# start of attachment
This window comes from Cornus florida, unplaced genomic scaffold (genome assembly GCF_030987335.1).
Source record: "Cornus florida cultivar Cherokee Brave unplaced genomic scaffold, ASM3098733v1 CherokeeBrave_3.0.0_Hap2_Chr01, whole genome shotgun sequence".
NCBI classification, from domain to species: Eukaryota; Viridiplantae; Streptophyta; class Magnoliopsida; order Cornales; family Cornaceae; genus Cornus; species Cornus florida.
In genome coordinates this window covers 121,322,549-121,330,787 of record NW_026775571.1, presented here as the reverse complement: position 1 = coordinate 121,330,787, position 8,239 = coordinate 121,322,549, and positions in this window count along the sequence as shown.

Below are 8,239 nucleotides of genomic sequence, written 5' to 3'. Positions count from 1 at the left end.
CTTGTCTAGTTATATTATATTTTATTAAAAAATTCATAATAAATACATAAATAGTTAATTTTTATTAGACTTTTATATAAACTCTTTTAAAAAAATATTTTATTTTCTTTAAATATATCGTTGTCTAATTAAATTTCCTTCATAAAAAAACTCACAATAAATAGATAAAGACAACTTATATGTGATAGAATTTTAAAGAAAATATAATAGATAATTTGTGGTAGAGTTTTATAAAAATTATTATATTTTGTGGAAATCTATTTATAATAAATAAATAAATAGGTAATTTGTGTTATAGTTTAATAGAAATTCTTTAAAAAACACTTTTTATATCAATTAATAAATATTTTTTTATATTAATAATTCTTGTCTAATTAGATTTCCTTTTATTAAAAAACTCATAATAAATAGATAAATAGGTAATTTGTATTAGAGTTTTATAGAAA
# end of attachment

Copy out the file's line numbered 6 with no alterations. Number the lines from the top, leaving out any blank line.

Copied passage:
CTTGTCTAGTTATATTATATTTTATTAAAAAATTCATAATAAATACATAAATAGTTAATTTTTATTAGACTTTTATATAAACTCTTTTAAAAAAATATTTTATTTTCTTTAAATATATCGTTGTCTAATTAAATTTCCTTCATAAAAAAACTCACAATAAATAGATAAAGACAACTTATATGTGATAGAATTTTAAAGAAAATATAATAGATAATTTGTGGTAGAGTTTTATAAAAATTATTATATTTTGTGGAAATCTATTTATAATAAATAAATAAATAGGTAATTTGTGTTATAGTTTAATAGAAATTCTTTAAAAAACACTTTTTATATCAATTAATAAATATTTTTTTATATTAATAATTCTTGTCTAATTAGATTTCCTTTTATTAAAAAACTCATAATAAATAGATAAATAGGTAATTTGTATTAGAGTTTTATAGAAA